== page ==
The Motiva oil refinery in Port Arthur, TX experienced a caustic leak on June 2 which went unnoticed for at least a week. By the time the problem was discovered, company representatives announced June 25, extensive damage had been suffered in one of the plants crude distillation units. The cost to repair the damage was already estimated at $300 million, with some plant units still awaiting damage inspections.
In 2005, Shell and Motiva announced plans to expand the Port Arthur refinery, making it the largest in the U.S., with the capacity to produce 6 million gallons of gasoline each day. Though the repairs took five years and ran well over budget, the plant was up and running by May of 2012. Unfortunately, problems at the plant began almost immediately.
On May 28, crossed wires in a temperature gauge resulted in flaring from the plant's diesel-and-gas-making hydrocracker unit (flaring is a process that burns off hydrocarbon liquid and gas through a tower to relieve internal pressure.) Port Arthur already has the reputation of being one of the most polluted cities in the country, and chemical releases such as this one do nothing to counteract that impression.
Just a few days later on June 2, plant authorities discovered that a leaking valve was allowing vapors to escape from the crude unit. Production had to be halted temporarily in order to search for the valve. It took nearly a week to discover the source of that leak, but instead of completely shutting down the problem unit, it was merely kept from producing oil. The decision was made to prevent cooling off, which would have led to longer delays once the valve was fixed, but it actually fostered an environment which allowed the extensive damage to occur and run rampant, undetected, through much of the plant.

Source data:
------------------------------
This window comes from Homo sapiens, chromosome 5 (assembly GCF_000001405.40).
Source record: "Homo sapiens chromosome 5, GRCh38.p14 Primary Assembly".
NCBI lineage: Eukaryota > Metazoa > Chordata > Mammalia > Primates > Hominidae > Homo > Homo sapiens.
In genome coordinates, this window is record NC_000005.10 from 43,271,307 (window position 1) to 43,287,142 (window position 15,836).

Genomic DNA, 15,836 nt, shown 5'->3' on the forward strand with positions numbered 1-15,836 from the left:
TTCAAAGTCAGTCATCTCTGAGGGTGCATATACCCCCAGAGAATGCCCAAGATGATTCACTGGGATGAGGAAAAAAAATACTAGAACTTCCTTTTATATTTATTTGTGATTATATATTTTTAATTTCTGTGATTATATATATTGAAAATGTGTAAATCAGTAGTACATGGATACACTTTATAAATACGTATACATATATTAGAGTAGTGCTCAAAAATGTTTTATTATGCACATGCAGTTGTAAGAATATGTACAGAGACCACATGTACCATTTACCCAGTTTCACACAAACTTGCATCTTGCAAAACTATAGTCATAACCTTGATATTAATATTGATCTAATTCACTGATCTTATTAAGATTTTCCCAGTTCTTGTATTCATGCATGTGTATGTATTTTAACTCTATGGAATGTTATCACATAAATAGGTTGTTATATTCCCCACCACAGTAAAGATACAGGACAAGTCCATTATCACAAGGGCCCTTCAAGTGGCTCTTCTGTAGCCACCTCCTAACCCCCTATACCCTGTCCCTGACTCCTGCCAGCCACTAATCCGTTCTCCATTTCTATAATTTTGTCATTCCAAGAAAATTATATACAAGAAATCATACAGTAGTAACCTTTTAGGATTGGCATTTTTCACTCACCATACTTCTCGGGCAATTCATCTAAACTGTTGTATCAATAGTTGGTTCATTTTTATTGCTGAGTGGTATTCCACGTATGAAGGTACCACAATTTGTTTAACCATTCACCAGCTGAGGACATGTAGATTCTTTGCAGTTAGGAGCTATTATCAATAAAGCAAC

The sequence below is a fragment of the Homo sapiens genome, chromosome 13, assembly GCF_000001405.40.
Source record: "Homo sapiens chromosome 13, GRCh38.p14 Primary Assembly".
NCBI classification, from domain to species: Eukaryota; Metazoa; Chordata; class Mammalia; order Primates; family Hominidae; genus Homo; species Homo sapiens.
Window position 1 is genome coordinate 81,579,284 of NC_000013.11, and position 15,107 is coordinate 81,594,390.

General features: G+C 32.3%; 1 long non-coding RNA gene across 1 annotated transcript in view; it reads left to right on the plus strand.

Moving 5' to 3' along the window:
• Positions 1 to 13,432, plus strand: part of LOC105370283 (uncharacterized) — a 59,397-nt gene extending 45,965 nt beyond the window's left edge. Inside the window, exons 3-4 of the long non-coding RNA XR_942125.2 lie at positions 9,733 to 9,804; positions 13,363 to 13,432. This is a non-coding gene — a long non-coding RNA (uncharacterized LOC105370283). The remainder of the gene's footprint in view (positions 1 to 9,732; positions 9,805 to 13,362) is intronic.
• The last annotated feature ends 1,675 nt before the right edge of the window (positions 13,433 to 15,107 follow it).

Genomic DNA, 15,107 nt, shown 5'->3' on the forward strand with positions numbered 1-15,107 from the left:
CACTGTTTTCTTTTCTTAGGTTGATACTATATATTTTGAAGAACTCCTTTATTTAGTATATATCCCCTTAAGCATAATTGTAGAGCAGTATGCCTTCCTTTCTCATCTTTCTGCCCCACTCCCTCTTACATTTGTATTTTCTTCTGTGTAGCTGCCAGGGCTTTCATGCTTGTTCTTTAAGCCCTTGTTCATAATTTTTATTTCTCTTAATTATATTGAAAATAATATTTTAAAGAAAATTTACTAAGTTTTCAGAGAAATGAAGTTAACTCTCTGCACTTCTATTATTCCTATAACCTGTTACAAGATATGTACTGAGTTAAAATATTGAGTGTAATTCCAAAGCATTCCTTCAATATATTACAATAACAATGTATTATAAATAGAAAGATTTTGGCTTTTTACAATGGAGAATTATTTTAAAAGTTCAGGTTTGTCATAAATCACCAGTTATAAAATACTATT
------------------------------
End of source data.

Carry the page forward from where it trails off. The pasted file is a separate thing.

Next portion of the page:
While authorities were searching for the leaky valve, caustic was unknowingly leaking through the plant as well. Caustic is a base used to counteract the acidity of heavy sour crude, and is a harmless substance when crude is present. Because, however, crude was absent due to the halt in production, but temperatures were still high since the plant had not been shut down, the caustic vaporized, causing extensive chemical corrosion. The caustic leak was only detected when two fires erupted in the plant, the result of cracks in steel pipes caused by the corrosion. By that time, however, plant authorities said they had, "The worst case scenario. Extensive damage throughout the crude unit. All of it."
For now, Motiva is trying to determine the cause of the caustic leak as well as the time and exact dollar amount that will be required to fix the damage it caused. As the investigation continues, the attorneys at Arnold & Itkin worry that other problems at this refining giant may go undetected as well, putting Port Arthur residents at risk of exposure to more toxic chemicals. When refineries like Motiva's Port Arthur facility are unable to control chemical leaks, the results can be devastating to both plant employees and local citizens. If you or a loved one has been harmed by the release of toxic chemicals from an oil refinery, our lawyers may be able to help you receive compensation for your injuries, as well as damage to your property. Contact our office today for a free and confidential consultation.